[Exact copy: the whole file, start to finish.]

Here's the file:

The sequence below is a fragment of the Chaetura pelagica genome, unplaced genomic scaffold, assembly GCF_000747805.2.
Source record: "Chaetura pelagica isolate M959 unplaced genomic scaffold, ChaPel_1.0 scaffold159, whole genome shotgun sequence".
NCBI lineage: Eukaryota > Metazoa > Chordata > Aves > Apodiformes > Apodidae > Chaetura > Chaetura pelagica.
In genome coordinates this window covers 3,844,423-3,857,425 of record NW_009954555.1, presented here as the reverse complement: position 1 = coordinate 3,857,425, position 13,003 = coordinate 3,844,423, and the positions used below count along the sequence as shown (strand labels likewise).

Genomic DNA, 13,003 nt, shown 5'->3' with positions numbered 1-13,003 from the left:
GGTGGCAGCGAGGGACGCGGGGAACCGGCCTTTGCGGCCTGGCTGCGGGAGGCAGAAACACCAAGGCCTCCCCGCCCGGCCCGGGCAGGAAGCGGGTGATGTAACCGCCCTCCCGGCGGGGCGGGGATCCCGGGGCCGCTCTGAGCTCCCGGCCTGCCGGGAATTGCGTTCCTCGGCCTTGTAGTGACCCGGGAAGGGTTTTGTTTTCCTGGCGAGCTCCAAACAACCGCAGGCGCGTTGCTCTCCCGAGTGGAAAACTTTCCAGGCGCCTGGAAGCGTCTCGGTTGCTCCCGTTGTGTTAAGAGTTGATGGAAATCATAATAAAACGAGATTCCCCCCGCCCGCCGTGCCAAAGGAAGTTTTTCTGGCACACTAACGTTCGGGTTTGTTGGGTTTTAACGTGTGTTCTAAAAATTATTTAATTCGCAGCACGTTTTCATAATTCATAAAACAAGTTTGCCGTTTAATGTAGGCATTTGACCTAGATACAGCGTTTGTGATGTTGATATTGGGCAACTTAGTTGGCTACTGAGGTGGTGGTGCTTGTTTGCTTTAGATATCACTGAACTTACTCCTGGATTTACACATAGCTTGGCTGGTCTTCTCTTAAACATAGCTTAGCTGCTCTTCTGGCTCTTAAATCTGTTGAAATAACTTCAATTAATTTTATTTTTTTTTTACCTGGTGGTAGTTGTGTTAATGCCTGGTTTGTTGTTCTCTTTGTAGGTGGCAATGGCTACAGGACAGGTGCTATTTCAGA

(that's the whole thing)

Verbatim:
The sequence below is a fragment of the Chaetura pelagica genome, unplaced genomic scaffold, assembly GCF_000747805.2.
Source record: "Chaetura pelagica isolate M959 unplaced genomic scaffold, ChaPel_1.0 scaffold159, whole genome shotgun sequence".
NCBI lineage: Eukaryota > Metazoa > Chordata > Aves > Apodiformes > Apodidae > Chaetura > Chaetura pelagica.
In genome coordinates this window covers 3,844,423-3,857,425 of record NW_009954555.1, presented here as the reverse complement: position 1 = coordinate 3,857,425, position 13,003 = coordinate 3,844,423, and the positions used below count along the sequence as shown (strand labels likewise).

Genomic DNA, 13,003 nt, shown 5'->3' with positions numbered 1-13,003 from the left:
GGTGGCAGCGAGGGACGCGGGGAACCGGCCTTTGCGGCCTGGCTGCGGGAGGCAGAAACACCAAGGCCTCCCCGCCCGGCCCGGGCAGGAAGCGGGTGATGTAACCGCCCTCCCGGCGGGGCGGGGATCCCGGGGCCGCTCTGAGCTCCCGGCCTGCCGGGAATTGCGTTCCTCGGCCTTGTAGTGACCCGGGAAGGGTTTTGTTTTCCTGGCGAGCTCCAAACAACCGCAGGCGCGTTGCTCTCCCGAGTGGAAAACTTTCCAGGCGCCTGGAAGCGTCTCGGTTGCTCCCGTTGTGTTAAGAGTTGATGGAAATCATAATAAAACGAGATTCCCCCCGCCCGCCGTGCCAAAGGAAGTTTTTCTGGCACACTAACGTTCGGGTTTGTTGGGTTTTAACGTGTGTTCTAAAAATTATTTAATTCGCAGCACGTTTTCATAATTCATAAAACAAGTTTGCCGTTTAATGTAGGCATTTGACCTAGATACAGCGTTTGTGATGTTGATATTGGGCAACTTAGTTGGCTACTGAGGTGGTGGTGCTTGTTTGCTTTAGATATCACTGAACTTACTCCTGGATTTACACATAGCTTGGCTGGTCTTCTCTTAAACATAGCTTAGCTGCTCTTCTGGCTCTTAAATCTGTTGAAATAACTTCAATTAATTTTATTTTTTTTTTACCTGGTGGTAGTTGTGTTAATGCCTGGTTTGTTGTTCTCTTTGTAGGTGGCAATGGCTACAGGACAGGTGCTATTTCAGA